According to Plaintiff's, in late April or early May 2001, Leticia Nevarez contacted O'Connor via telephone, asked for a representative who spoke Spanish and was connected to Juan Soto ("Soto"). (Compl. ¶¶ 7-9.)*fn5 During that conversation, Leticia Nevarez; allegedly told Soto that she Page 4 wished to purchase a car and provided Soto with her social security number, income and address. (Id. ¶ 9.) Plaintiff's claim that Soto then pulled Leticia Nevarez's credit report and informed Leticia Nevarez that she was approved for $22,000 to $25,000 if she made a down payment of $3,000 to $5,000. (Id.)*fn6

  It is undisputed that on or about May 5, 2001, Plaintiff's met with Soto at O'Connor and began looking at the selection of cars. (Id. ¶ 10; Answer ¶¶ 10, 12,) Soto informed them that they did not qualify for a Tahoe, so the Plaintiff's selected a 1999 Mercury Mountaineer (the "Mountaineer"), (Compl. ¶ 12; Answer ¶ 12.) Plaintiff's allege that Soto went to talk to a manager and ultimately stated that "he could get them the price they wanted, and the best interest rate, and only Jesus Nevarez needed to sign the contract." (Compl. ¶ 13.) Defendants deny that allegation. (Answer ¶ 13.)

  Plaintiff's claim that they "arranged to leave" a $5,0000 down payment check but told Soto that checks were being deposited into the checking account and the $5,000 check would not clear for a few days. (Compl, ¶ 14.) According to Plaintiff's, Soto told them "not to worry" because no one at O'Connor would cash the check immediately. (Id.) Defendants deny those allegations. (Answer ¶ 14.) Jesus Nevarez signed a retail installment contract (the "May 5, 2001 contract"), which was Page 5 written entirely in English. (Pls.' LR Stmt., Ex. 10.)*fn7 Plaintiff's claim, however, that their conversations with Soto and all of the negotiations surrounding the May 5, 2001 contract were conducted in Spanish. (Compl. ¶¶ 15, 16.) Defendants deny those allegations. (Answer ¶¶ 15, 16.) After Jesus Nevarez signed the May 5., 2001 contract, Plaintiff's left O'Connor with the Mountaineer. (Compl. ¶ 17; Answer ¶ 17.) The copy of the May 5, 2001 contract provided to the court does not bear any signature on behalf of O'Connor. (App. A.)*fn8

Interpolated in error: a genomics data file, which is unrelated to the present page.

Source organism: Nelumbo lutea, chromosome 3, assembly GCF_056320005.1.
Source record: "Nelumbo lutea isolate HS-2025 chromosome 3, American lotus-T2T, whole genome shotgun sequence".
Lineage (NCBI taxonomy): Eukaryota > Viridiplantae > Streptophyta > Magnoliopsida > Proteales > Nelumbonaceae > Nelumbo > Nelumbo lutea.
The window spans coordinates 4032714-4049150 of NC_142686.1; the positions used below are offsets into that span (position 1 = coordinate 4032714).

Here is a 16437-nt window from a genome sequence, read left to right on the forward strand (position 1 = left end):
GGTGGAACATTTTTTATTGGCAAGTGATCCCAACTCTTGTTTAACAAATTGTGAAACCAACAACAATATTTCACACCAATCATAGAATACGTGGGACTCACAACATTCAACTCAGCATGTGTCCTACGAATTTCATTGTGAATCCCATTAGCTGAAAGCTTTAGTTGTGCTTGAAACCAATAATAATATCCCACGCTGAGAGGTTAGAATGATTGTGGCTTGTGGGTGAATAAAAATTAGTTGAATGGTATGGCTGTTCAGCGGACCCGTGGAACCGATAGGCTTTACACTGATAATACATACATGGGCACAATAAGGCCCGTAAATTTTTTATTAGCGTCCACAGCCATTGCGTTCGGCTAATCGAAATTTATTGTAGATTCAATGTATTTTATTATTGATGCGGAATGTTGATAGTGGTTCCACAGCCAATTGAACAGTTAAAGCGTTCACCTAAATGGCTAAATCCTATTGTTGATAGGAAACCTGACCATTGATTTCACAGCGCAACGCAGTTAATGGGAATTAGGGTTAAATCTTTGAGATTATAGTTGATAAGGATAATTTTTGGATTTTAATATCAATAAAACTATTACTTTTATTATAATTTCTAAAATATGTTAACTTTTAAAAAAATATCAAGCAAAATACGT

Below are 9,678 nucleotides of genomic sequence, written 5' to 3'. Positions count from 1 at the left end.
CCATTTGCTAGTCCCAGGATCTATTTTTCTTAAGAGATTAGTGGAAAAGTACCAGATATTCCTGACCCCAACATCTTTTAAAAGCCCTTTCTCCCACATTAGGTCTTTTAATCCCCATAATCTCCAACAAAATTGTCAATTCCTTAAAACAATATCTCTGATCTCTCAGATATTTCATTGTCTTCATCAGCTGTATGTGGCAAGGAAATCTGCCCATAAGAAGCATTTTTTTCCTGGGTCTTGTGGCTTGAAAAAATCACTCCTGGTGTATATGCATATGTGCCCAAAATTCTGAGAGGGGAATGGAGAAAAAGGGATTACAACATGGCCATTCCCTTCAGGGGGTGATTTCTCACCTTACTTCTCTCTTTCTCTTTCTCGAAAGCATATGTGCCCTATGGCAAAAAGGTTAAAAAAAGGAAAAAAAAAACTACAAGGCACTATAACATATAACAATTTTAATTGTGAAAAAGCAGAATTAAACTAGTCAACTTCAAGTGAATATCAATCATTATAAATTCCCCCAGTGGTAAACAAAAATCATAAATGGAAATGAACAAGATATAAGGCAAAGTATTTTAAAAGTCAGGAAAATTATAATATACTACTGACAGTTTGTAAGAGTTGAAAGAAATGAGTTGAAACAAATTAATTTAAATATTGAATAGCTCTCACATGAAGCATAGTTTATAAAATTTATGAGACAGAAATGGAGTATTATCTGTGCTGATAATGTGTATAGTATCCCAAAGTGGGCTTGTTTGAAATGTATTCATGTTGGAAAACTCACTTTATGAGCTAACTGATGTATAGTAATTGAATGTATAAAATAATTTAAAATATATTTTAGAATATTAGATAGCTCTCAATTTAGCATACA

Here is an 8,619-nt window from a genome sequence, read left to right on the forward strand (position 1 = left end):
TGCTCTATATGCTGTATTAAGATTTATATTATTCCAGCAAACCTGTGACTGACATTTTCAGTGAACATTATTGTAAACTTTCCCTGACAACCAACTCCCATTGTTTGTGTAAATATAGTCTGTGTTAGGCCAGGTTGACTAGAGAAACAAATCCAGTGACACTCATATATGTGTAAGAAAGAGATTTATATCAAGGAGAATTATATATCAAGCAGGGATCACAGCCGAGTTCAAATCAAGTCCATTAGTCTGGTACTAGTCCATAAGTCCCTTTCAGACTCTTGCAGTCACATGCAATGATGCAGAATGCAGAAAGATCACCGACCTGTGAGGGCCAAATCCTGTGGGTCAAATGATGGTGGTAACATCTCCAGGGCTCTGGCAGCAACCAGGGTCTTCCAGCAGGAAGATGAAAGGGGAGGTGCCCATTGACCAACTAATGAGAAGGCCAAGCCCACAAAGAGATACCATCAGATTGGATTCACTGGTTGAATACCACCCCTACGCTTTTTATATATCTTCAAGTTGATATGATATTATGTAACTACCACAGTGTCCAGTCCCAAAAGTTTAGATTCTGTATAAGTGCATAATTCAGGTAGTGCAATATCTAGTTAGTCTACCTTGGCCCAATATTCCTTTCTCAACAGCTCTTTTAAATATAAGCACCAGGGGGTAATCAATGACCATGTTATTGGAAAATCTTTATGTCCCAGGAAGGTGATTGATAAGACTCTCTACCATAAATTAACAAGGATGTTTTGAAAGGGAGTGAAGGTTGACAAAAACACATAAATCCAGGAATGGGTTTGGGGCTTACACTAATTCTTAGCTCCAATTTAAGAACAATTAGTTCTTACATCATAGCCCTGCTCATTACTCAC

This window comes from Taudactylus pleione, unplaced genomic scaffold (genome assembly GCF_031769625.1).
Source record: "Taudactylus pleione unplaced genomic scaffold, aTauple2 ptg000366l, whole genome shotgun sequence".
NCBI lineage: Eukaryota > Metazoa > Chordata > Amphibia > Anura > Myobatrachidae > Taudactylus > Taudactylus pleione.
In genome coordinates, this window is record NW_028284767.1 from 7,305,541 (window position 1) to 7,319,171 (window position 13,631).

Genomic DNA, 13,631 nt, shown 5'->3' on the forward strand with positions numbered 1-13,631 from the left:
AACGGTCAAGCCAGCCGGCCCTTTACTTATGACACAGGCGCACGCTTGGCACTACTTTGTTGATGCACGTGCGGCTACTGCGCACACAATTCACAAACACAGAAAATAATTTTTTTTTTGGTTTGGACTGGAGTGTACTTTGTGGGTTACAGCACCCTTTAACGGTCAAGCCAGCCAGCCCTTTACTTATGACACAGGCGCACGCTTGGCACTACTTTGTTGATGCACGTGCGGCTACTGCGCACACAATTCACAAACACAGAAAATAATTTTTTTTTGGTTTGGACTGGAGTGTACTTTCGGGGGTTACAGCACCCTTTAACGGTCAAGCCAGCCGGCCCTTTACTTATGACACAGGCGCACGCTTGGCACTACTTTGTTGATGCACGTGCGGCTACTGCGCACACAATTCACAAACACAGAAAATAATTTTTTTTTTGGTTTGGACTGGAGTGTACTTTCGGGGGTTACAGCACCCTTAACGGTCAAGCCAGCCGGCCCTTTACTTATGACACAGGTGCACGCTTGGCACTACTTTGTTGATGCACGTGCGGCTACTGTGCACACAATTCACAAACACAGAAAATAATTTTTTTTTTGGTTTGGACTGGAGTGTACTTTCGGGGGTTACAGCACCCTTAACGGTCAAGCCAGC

Sometime before May 17, 2001, Soto contacted Leticia Nevarez and informed her that the check she had written on May 5, 2001 was returned "NSF." (Compl. ¶ 18; Answer ¶ 18.) Leticia Nevarez returned to O'Connor on May 17, 2001, and tendered another $5,000 check, which Soto accepted. (Compl ¶¶ 19, 20; Answer ¶¶ 19, 20.) According to the parties, "[i]t appears" that O'Connor presented Plaintiffs' second $5,000 check to its bank for payment on May 18, 2001, (Compl. ¶ 21; Answer ¶ 21.)